The Day the Village Stood Still: The Winter of Our Discontent

By Roger Paradiso 

 It’s been almost a year since the infamous day that the city started closing down because of COVID-19. But lockdowns and restrictions are not easy to enforce in the USA. It seems the country is split on listening to the CDC, doctors and politicians regarding the use of masks, distancing, and staying out of crowds. As the virus hangs around we learn more about it, but then it mutates into other forms like most viruses do. The previous administration offered mixed messages about all this, and it was not helpful. They also left the vaccine delivery system in shambles. Hopefully, the current administration can get us back on the road to recovery quickly. There are now more than 64 million people who have been vaccinated and some 19.5 million have gotten the second shot. 

President Biden delivered a new bill to the Congress quickly. This additional funding will help states vaccinate people efficiently and keep our economy from sinking into a deeper recession. 

Many small shops in the Village have gone out of business already. Many residents have left the West Village. This is a pattern happening all over the city and the country. The death toll has passed 500,000 people from this killer virus, and millions are infected. Residents and mom-and-pop shops in the Village struggle to stay above water.

Jamal, of Village Music World on Bleecker Street, is keeping his business going somehow. “Business is sometimes better if the weather is good. On other days it is depressing.” It should be noted that in February we had one major storm that left 18 inches of snow in the Village. There have also been smaller storms and the temperatures have been below freezing. 

“I hired a lawyer to handle my issues with the SBA,” Jamal said. He has been trying to get a Small Business Administration loan since last March. He has had one minor Paycheck Protection Program loan that barely helped. He survives by taking out personal loans and working alone in his store on many days to keep payroll down. He has tried working with Amazon, which he calls a “bloodsucker.” He tries to sell through them but “They don’t care about independent vendors. There is no money in it for me.”

Jamal is usually a very positive person with a good sense of humor. During this call I find him angry and frustrated. “I hope the lawyer can get me money. At least she told me they have to help. She said they need to help. You know some people get away with a lot of money being given to them. Others don’t get much.”

I speak to Vittorio about his situation with his charming restaurant off Washington Square Park. I ask what will help his La Lanterna di Vittorio? “That’s a good question. I guess it’s the obvious stuff. Warm weather, widespread vaccinations, and herd immunity. But most importantly, government aid in the form of grants.” He and his son Victor have been working so hard to hang in. To save money they do a lot of work that the staff used to do, including waiting on tables.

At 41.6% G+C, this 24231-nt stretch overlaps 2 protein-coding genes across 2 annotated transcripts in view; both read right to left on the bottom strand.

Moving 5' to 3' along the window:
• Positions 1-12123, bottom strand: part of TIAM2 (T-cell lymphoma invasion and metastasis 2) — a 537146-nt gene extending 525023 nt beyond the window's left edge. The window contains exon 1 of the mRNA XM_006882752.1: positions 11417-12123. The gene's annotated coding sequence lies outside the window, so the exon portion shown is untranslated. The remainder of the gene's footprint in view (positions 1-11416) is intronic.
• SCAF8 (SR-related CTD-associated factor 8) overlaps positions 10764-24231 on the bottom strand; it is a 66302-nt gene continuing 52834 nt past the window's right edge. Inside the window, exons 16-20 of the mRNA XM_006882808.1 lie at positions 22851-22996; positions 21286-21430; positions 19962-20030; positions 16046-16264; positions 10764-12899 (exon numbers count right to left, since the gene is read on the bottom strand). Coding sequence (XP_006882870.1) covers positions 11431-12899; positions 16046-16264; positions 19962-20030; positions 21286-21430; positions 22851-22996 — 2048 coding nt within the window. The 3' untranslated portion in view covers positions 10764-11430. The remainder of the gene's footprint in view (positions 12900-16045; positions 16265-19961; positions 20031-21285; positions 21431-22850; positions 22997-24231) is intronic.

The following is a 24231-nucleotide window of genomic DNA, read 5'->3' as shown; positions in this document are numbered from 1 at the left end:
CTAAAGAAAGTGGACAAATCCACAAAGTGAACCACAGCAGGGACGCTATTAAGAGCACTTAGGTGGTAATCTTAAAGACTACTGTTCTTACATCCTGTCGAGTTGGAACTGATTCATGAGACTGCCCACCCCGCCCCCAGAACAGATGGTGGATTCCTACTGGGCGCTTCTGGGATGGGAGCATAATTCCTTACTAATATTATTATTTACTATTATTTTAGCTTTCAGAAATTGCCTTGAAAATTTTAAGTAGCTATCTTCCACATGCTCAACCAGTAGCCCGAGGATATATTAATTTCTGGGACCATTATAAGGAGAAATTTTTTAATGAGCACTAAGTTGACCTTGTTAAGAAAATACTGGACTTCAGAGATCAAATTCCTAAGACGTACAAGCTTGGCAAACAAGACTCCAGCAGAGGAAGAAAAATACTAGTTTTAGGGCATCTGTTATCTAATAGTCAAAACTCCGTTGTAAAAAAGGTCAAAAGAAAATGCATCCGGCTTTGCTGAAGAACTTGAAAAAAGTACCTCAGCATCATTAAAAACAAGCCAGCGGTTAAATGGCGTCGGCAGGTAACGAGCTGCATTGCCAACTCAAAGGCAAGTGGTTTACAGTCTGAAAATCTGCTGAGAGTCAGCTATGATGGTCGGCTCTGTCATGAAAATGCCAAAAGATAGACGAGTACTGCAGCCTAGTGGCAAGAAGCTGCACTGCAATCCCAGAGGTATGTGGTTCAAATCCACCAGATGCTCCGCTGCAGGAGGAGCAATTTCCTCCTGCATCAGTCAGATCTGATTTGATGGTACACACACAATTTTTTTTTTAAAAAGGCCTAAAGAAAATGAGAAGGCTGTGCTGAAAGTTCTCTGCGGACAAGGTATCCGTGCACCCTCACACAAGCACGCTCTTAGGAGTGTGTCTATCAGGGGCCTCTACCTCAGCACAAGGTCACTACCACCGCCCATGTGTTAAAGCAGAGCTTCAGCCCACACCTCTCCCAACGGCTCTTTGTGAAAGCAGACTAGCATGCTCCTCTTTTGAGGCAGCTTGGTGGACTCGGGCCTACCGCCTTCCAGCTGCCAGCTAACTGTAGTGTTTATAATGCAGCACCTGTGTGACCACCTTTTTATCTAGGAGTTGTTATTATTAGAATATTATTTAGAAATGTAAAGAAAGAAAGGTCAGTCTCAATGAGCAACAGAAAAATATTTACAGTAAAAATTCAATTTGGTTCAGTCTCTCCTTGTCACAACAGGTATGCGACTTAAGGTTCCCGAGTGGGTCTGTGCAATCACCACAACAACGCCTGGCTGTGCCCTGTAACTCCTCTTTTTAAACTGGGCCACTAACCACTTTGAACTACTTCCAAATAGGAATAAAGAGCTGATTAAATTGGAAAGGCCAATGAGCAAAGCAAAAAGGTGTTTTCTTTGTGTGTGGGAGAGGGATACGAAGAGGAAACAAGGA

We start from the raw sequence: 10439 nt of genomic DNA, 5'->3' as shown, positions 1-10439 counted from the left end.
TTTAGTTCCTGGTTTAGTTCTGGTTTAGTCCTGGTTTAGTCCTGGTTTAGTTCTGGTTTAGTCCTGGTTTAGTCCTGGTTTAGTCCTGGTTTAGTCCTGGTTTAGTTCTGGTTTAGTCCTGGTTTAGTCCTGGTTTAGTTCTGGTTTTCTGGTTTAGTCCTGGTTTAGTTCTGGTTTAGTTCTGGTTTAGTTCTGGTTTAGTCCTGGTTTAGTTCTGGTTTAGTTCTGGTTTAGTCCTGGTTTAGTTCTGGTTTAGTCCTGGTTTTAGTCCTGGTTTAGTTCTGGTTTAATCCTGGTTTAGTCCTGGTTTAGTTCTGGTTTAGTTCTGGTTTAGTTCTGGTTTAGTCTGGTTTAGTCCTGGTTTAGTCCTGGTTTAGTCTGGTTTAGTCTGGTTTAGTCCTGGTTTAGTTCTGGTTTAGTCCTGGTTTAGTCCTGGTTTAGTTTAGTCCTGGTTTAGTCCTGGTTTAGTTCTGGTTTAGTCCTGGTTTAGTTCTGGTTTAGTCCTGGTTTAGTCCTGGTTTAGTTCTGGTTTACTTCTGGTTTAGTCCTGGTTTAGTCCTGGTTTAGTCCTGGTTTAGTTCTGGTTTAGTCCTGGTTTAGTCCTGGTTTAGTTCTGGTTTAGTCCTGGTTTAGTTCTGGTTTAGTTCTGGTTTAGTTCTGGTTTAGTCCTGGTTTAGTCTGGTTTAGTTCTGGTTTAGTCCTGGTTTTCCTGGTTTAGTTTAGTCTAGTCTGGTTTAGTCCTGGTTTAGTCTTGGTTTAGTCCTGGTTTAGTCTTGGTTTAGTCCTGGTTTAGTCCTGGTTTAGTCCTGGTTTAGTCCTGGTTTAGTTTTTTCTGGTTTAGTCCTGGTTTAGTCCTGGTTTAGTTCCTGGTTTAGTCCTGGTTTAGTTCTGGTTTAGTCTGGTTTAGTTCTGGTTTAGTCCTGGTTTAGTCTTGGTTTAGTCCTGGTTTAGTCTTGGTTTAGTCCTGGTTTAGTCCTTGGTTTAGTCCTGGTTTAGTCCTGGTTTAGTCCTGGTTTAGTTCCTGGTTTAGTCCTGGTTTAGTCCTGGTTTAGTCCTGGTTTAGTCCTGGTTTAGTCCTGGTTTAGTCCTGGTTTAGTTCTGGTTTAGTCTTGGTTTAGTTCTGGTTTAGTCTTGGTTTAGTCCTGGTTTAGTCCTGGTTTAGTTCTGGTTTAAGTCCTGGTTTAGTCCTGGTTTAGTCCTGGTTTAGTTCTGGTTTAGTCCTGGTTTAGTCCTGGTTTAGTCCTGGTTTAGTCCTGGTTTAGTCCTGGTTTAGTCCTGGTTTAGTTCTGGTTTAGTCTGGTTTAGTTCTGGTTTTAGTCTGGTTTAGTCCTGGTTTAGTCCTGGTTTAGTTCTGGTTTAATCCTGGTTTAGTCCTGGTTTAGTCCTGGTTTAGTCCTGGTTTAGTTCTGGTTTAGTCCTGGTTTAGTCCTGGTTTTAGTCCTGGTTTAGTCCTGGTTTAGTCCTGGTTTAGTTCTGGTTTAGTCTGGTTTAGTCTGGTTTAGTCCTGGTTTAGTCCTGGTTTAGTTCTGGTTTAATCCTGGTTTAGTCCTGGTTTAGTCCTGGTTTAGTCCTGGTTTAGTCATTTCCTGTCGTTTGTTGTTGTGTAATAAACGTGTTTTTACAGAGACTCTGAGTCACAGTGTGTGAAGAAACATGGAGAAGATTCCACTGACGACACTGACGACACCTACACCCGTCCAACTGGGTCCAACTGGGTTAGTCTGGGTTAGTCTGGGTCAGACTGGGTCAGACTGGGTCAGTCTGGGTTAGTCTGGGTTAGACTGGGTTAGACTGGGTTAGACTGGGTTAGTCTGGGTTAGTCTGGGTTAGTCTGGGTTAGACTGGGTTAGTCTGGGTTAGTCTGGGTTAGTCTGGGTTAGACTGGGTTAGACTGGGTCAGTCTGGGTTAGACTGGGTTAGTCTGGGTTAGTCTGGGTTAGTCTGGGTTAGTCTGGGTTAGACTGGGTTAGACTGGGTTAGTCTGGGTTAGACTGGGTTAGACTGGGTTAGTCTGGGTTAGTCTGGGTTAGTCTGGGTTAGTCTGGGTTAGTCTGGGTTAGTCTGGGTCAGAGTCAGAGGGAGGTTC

The government has a program called the Paycheck Protection Program which provides loans so that staff can be maintained. Funding has run out, but the new bill will bring back the PPP.

“PPP will be extremely helpful, provided the forgiveness parameters are not too onerous,” said Vittorio. I asked him about small business loans; he said, “The SBA EIDL loans are tempting. But with the future being so uncertain, can I really afford to saddle my business with additional debt obligations? It then becomes a question of how deep do I want to make the proverbial “hole,” and when do I stop digging?”

Many small business owners are digging into personal savings and business loans thinking that these will be short-term solutions. But nothing about this pandemic is short-term. We are going on a year and counting. I ask Vittorio what he would like the new Biden bill to include and he says, “We need more grants and low interest loans.”

 As we move from winter to spring, there is finally some hope that we can wrangle this pandemic. We are given this hope by the Biden administration and its focus on the problem. Vaccinations are ongoing and the number of people inoculated is increasing every week. Two more vaccines are on the way: the Johnson and Johnson from New Jersey, and the Novavax from Maryland. They are different from the two current vaccines in that they don’t require extreme refrigeration. And the J & J vaccine is currently one shot. The FDA recently cleared its use. Novavax is finishing stage three clinical trials in the USA. When they do, and the results continue in a positive direction, they will submit to the FDA. So, these two vaccines are likely candidates to contribute to the vaccination of Americans in mid to late spring. In the meantime, keep masking, distancing, staying out of crowds, and handwashing. There is hope on the horizon.

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